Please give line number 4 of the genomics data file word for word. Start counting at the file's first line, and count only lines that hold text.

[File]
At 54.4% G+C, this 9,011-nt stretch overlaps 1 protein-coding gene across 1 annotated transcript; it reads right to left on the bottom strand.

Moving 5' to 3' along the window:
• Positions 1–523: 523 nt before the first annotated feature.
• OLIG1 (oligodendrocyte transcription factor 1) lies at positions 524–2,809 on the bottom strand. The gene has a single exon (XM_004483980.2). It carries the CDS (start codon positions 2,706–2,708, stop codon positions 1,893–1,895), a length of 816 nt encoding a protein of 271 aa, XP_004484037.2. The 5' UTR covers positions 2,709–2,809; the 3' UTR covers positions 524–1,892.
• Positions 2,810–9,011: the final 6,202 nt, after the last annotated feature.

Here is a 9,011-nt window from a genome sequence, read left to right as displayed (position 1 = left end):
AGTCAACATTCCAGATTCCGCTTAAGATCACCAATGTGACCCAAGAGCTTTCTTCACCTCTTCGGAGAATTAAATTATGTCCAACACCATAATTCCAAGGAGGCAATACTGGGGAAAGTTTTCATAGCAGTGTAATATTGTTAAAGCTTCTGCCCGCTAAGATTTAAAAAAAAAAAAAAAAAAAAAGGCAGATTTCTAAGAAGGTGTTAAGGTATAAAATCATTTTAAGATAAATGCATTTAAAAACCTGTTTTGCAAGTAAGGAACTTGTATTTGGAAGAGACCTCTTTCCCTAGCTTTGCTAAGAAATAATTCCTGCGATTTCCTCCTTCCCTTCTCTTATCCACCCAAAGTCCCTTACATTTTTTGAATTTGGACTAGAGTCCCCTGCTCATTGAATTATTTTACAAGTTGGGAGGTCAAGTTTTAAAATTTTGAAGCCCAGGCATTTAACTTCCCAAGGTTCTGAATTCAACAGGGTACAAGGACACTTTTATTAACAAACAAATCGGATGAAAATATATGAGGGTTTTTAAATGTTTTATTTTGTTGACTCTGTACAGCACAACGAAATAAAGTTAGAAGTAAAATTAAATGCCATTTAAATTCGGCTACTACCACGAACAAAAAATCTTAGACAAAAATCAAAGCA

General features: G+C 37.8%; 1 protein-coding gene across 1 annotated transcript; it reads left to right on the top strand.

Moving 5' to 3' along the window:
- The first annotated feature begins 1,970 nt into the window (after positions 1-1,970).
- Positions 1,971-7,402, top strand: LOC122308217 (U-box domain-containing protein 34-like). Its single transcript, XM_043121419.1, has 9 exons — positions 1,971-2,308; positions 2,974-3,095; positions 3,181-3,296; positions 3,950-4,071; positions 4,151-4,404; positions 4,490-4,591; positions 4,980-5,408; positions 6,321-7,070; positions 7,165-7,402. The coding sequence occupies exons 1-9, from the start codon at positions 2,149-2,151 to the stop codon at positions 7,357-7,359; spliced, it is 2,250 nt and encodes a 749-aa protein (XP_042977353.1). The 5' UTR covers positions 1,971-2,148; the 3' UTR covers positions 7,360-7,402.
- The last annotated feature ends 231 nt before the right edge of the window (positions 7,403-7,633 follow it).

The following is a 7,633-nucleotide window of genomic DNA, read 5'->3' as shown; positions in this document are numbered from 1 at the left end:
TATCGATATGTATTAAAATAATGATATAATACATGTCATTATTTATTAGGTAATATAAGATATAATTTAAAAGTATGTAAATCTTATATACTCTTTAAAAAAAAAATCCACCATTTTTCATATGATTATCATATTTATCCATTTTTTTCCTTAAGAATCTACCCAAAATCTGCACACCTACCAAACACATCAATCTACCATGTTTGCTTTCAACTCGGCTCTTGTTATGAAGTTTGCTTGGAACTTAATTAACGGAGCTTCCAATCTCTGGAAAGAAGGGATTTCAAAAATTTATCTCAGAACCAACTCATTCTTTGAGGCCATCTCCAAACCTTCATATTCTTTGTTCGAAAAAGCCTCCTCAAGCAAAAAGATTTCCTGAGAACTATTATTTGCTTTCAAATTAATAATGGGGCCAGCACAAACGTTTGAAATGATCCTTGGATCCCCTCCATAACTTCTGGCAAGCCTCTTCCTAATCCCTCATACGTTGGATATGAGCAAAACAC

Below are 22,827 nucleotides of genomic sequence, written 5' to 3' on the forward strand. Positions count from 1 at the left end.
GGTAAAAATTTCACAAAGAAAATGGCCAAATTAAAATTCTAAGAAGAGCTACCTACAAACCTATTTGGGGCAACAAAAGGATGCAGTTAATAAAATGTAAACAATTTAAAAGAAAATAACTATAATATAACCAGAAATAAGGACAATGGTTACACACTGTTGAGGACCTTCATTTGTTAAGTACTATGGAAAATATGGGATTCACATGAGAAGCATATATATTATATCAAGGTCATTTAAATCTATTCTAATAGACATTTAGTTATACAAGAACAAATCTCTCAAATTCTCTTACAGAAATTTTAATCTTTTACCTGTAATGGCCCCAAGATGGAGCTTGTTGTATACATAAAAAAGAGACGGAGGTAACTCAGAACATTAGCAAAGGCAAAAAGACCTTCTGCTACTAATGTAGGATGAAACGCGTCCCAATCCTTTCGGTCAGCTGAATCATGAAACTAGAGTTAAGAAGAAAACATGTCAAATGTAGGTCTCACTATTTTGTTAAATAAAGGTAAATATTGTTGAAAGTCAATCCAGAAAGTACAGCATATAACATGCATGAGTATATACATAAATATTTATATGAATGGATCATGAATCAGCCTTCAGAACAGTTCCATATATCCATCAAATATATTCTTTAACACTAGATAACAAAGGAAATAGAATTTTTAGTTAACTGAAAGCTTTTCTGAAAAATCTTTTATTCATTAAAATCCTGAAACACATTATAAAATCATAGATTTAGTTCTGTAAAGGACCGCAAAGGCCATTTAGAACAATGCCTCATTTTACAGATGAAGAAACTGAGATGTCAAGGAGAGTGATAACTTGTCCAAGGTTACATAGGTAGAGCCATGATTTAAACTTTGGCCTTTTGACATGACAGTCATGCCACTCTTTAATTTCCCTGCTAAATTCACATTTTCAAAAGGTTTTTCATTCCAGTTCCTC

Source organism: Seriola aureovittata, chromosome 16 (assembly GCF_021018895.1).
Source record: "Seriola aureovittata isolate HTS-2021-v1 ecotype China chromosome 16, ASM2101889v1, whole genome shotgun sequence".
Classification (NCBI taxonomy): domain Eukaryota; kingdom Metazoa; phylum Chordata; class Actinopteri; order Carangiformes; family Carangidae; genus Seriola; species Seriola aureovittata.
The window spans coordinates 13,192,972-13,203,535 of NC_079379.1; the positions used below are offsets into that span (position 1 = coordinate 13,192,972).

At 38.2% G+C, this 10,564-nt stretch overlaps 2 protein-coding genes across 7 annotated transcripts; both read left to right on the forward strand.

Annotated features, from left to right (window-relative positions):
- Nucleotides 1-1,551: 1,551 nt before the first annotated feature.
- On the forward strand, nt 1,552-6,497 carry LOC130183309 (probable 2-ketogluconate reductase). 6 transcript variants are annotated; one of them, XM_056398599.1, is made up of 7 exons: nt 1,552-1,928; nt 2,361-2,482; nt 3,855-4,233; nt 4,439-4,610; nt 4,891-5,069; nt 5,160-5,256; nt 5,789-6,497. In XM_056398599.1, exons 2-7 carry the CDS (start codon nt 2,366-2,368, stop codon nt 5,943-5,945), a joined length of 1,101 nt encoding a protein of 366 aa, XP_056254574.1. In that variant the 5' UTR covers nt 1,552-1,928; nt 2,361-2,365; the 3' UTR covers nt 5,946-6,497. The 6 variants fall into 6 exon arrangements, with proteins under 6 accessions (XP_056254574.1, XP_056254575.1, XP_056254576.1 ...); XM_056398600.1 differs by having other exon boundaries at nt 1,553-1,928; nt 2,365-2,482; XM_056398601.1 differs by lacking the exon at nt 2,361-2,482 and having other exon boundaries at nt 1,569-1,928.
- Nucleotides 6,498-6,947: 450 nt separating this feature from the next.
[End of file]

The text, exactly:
• OLIG1 (oligodendrocyte transcription factor 1) lies at positions 524–2,809 on the bottom strand. The gene has a single exon (XM_004483980.2). It carries the CDS (start codon positions 2,706–2,708, stop codon positions 1,893–1,895), a length of 816 nt encoding a protein of 271 aa, XP_004484037.2. The 5' UTR covers positions 2,709–2,809; the 3' UTR covers positions 524–1,892.